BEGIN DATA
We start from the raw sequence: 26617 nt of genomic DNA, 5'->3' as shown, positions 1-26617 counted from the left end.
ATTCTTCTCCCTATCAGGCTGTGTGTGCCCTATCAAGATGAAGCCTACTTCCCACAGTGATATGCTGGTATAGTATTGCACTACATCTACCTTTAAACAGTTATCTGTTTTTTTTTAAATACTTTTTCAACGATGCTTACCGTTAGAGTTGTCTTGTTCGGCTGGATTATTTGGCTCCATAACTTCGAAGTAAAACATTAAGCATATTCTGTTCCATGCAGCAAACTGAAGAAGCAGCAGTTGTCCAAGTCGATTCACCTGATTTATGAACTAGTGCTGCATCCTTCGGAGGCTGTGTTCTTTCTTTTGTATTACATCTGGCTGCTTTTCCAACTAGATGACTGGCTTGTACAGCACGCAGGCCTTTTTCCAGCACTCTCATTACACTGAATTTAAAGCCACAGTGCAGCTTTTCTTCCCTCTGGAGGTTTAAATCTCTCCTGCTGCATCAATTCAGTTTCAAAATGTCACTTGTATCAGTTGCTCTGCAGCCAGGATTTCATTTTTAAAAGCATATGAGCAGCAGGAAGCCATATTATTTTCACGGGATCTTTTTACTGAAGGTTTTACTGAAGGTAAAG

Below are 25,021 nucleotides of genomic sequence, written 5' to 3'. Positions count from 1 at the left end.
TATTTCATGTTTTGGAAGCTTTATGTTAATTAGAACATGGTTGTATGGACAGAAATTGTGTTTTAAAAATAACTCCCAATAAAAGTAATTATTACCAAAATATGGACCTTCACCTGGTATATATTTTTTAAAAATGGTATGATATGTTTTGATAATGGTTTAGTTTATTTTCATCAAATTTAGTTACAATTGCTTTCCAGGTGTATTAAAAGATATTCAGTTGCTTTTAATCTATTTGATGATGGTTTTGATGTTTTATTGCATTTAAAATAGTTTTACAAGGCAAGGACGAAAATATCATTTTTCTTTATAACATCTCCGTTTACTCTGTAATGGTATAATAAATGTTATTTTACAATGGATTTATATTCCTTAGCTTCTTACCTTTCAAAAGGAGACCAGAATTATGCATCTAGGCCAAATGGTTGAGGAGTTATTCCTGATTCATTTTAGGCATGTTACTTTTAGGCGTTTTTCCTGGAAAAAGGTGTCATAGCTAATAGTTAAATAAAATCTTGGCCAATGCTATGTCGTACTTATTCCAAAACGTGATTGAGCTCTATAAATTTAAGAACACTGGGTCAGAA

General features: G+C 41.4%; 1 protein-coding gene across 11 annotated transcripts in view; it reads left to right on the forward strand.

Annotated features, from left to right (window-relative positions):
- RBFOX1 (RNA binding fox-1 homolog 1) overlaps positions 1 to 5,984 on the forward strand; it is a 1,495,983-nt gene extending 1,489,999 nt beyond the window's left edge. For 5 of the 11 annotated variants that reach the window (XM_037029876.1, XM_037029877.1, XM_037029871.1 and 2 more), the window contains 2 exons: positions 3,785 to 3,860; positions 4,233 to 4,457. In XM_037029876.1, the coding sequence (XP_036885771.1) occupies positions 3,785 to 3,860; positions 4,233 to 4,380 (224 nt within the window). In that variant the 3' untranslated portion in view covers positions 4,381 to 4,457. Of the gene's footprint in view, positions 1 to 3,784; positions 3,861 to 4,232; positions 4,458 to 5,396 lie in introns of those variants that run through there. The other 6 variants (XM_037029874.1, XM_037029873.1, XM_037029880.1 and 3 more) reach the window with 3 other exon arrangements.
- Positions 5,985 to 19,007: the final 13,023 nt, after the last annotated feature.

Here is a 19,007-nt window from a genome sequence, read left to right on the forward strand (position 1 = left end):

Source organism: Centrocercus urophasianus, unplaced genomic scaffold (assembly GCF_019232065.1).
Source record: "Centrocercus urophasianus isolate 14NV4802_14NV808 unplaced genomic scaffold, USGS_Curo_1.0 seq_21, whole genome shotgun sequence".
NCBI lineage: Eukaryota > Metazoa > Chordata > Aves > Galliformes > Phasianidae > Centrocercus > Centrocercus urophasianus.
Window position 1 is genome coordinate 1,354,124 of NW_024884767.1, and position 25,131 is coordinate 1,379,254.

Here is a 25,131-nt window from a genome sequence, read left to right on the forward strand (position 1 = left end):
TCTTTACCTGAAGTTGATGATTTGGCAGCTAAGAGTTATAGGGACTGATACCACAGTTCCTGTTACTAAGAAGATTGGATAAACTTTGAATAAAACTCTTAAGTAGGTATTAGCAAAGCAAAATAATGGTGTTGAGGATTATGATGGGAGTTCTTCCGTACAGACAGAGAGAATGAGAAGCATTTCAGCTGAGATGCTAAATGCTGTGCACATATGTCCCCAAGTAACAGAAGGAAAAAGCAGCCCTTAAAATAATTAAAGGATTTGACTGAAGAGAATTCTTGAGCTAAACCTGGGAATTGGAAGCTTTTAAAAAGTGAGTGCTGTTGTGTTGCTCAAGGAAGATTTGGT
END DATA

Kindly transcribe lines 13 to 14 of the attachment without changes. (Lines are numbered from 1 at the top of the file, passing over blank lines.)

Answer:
Window position 1 is genome coordinate 1,354,124 of NW_024884767.1, and position 25,131 is coordinate 1,379,254.

Here is a 25,131-nt window from a genome sequence, read left to right on the forward strand (position 1 = left end):